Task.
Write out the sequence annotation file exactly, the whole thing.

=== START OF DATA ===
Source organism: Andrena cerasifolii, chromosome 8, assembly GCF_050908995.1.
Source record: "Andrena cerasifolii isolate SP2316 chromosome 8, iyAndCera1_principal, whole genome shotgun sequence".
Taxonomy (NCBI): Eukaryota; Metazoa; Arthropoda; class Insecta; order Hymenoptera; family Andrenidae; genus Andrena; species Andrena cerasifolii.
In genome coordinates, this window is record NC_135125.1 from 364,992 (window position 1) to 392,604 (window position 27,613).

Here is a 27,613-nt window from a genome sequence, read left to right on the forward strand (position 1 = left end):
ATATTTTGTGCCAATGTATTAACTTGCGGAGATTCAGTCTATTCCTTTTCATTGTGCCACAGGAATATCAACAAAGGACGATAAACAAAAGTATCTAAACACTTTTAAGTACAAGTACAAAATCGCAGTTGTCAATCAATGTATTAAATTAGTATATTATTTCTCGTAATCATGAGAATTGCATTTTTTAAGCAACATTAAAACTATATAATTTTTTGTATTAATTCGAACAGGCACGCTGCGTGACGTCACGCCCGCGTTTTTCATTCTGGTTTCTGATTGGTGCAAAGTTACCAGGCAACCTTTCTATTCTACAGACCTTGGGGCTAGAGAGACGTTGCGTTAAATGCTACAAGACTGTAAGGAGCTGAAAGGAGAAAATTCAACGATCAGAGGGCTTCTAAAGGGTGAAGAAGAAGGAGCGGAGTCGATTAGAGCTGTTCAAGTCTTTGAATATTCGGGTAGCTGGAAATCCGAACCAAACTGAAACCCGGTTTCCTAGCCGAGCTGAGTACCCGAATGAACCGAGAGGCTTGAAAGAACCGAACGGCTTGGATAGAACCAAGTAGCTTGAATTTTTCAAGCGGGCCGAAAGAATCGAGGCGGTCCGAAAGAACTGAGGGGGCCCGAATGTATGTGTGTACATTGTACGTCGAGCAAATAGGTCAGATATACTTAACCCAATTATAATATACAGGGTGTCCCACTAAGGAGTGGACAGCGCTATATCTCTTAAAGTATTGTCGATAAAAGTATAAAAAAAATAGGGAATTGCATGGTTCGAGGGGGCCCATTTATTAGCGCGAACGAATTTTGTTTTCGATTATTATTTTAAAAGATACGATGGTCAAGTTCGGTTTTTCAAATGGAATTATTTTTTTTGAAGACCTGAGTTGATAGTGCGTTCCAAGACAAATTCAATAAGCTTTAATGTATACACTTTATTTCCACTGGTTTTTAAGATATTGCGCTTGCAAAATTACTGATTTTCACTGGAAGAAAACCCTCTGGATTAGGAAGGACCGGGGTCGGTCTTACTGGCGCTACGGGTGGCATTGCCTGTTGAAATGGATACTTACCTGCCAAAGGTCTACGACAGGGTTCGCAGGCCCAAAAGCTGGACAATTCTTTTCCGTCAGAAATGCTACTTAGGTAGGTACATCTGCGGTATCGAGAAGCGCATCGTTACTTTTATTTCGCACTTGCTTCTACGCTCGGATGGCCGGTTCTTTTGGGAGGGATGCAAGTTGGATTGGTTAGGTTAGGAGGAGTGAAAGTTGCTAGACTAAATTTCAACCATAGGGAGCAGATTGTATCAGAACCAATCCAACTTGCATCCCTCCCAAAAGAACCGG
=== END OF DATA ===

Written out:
Source organism: Andrena cerasifolii, chromosome 8, assembly GCF_050908995.1.
Source record: "Andrena cerasifolii isolate SP2316 chromosome 8, iyAndCera1_principal, whole genome shotgun sequence".
Taxonomy (NCBI): Eukaryota; Metazoa; Arthropoda; class Insecta; order Hymenoptera; family Andrenidae; genus Andrena; species Andrena cerasifolii.
In genome coordinates, this window is record NC_135125.1 from 364,992 (window position 1) to 392,604 (window position 27,613).

Here is a 27,613-nt window from a genome sequence, read left to right on the forward strand (position 1 = left end):
ATATTTTGTGCCAATGTATTAACTTGCGGAGATTCAGTCTATTCCTTTTCATTGTGCCACAGGAATATCAACAAAGGACGATAAACAAAAGTATCTAAACACTTTTAAGTACAAGTACAAAATCGCAGTTGTCAATCAATGTATTAAATTAGTATATTATTTCTCGTAATCATGAGAATTGCATTTTTTAAGCAACATTAAAACTATATAATTTTTTGTATTAATTCGAACAGGCACGCTGCGTGACGTCACGCCCGCGTTTTTCATTCTGGTTTCTGATTGGTGCAAAGTTACCAGGCAACCTTTCTATTCTACAGACCTTGGGGCTAGAGAGACGTTGCGTTAAATGCTACAAGACTGTAAGGAGCTGAAAGGAGAAAATTCAACGATCAGAGGGCTTCTAAAGGGTGAAGAAGAAGGAGCGGAGTCGATTAGAGCTGTTCAAGTCTTTGAATATTCGGGTAGCTGGAAATCCGAACCAAACTGAAACCCGGTTTCCTAGCCGAGCTGAGTACCCGAATGAACCGAGAGGCTTGAAAGAACCGAACGGCTTGGATAGAACCAAGTAGCTTGAATTTTTCAAGCGGGCCGAAAGAATCGAGGCGGTCCGAAAGAACTGAGGGGGCCCGAATGTATGTGTGTACATTGTACGTCGAGCAAATAGGTCAGATATACTTAACCCAATTATAATATACAGGGTGTCCCACTAAGGAGTGGACAGCGCTATATCTCTTAAAGTATTGTCGATAAAAGTATAAAAAAAATAGGGAATTGCATGGTTCGAGGGGGCCCATTTATTAGCGCGAACGAATTTTGTTTTCGATTATTATTTTAAAAGATACGATGGTCAAGTTCGGTTTTTCAAATGGAATTATTTTTTTTGAAGACCTGAGTTGATAGTGCGTTCCAAGACAAATTCAATAAGCTTTAATGTATACACTTTATTTCCACTGGTTTTTAAGATATTGCGCTTGCAAAATTACTGATTTTCACTGGAAGAAAACCCTCTGGATTAGGAAGGACCGGGGTCGGTCTTACTGGCGCTACGGGTGGCATTGCCTGTTGAAATGGATACTTACCTGCCAAAGGTCTACGACAGGGTTCGCAGGCCCAAAAGCTGGACAATTCTTTTCCGTCAGAAATGCTACTTAGGTAGGTACATCTGCGGTATCGAGAAGCGCATCGTTACTTTTATTTCGCACTTGCTTCTACGCTCGGATGGCCGGTTCTTTTGGGAGGGATGCAAGTTGGATTGGTTAGGTTAGGAGGAGTGAAAGTTGCTAGACTAAATTTCAACCATAGGGAGCAGATTGTATCAGAACCAATCCAACTTGCATCCCTCCCAAAAGAACCGG